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Israel settlement expansion counterproductive to peace: Merkel

US Rep. Ilhan Omar (D-MN) (L) talks with Speaker of the House Nancy Pelosi (D-CA) during a rally with fellow Democrats before voting on H.R. 1, or the People Act, on the East Steps of the US Capitol on March 08, 2019 in Washington, DC. (AFP photo)
Palestinian President Mahmoud Abbas and German Chancellor Angela Merkel give a press conference at the Chancellery in Berlin, Germany, April 19, 2016. © AFP

German Chancellor Angela Merkel has slammed Israeli settlement expansion in the occupied Palestinian territories as “counterproductive” to the so-called two-state solution.

In a joint press conference with Palestinian President Mahmoud Abbas in Berlin on Tuesday, Merkel also expressed concerns over the stalemate in the Middle East negotiations. 

“I am critical of the settlement policy,” Merkel said, adding she had conveyed her concern to Israeli Prime Minister Benjamin Netanyahu.

“I have expressed my mind critically to the Israeli Prime Minister many times that ... these settlement activities are counterproductive,” she said.

Abbas, for his part, stressed that Israel’s “housing development is the biggest problem for the attainment of freedom.”

He also met with German President Joachim Gauck and Foreign Minister Frank-Walter Steinmeier as part of his international tour to secure support for a UN vote to officially condemn the Israeli settlement policy.

The picture taken on April 14, 2016 shows a partial view of the Israeli settlement of Givat Zeev near the West Bank city of Ramallah. © AFP

Resolution freeze?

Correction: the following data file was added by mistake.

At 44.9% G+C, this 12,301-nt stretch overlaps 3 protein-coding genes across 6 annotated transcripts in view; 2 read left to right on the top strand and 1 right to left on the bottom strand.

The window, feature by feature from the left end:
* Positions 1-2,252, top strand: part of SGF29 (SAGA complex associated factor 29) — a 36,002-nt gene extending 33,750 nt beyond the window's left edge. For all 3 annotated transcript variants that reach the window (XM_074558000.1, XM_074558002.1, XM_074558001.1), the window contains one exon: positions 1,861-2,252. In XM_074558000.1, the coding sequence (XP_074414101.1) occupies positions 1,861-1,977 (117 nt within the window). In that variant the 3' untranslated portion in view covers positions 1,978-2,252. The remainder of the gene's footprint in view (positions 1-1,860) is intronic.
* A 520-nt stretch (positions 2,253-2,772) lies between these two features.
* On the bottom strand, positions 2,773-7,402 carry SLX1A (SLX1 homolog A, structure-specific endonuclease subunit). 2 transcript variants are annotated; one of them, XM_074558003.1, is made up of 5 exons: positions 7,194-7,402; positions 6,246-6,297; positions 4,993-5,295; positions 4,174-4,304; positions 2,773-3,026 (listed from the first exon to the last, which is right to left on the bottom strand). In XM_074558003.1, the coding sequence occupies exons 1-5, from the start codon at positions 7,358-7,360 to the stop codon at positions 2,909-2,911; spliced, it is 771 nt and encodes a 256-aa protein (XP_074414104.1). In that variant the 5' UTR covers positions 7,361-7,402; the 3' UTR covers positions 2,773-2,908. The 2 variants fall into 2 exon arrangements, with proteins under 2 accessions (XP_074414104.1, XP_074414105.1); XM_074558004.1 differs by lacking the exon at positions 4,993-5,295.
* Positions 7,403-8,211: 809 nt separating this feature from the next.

The Israeli newspaper Haaretz, citing an unnamed senior Palestinian figure, said the Palestinian Authority was under pressure from France and other countries to freeze its effort.

The paper claimed that the Palestinian Authority was leaning toward freezing its effort to secure a United Nations Security Council draft resolution condemning Israeli settlements in the West Bank and East Al-Quds (Jerusalem). 

The French government was pressing the authority to suspend the effort on the grounds that it would undermine French attempts to convene an international peace conference this summer, according to senior Israeli and Palestinian officials.

On Monday, UN chief  Ban Ki-moon warned that the two-state solution “seems more distant than it has for many decades.”

He cited continuing tensions in the occupied Palestinian territories, Israel’s illegal settlement activities and its demolitions of Palestinian homes.

Over half a million Israelis live in more than 230 illegal settlements built since the 1967 Israeli occupation of the Palestinian territories of the West Bank including East al-Quds (Jerusalem).

Palestinians want the West Bank as part of their future independent state, with East al-Quds (Jerusalem) as its capital. 

All Israeli settlements are illegal under the international law. Tel Aviv has defied calls to stop the settlement expansions in the occupied Palestinian territories.

In an unusually direct criticism of the Israeli regime, US Vice President Joe Biden said on Monday that he felt "overwhelming frustration" over Tel Aviv's continued settlements and land seizures.

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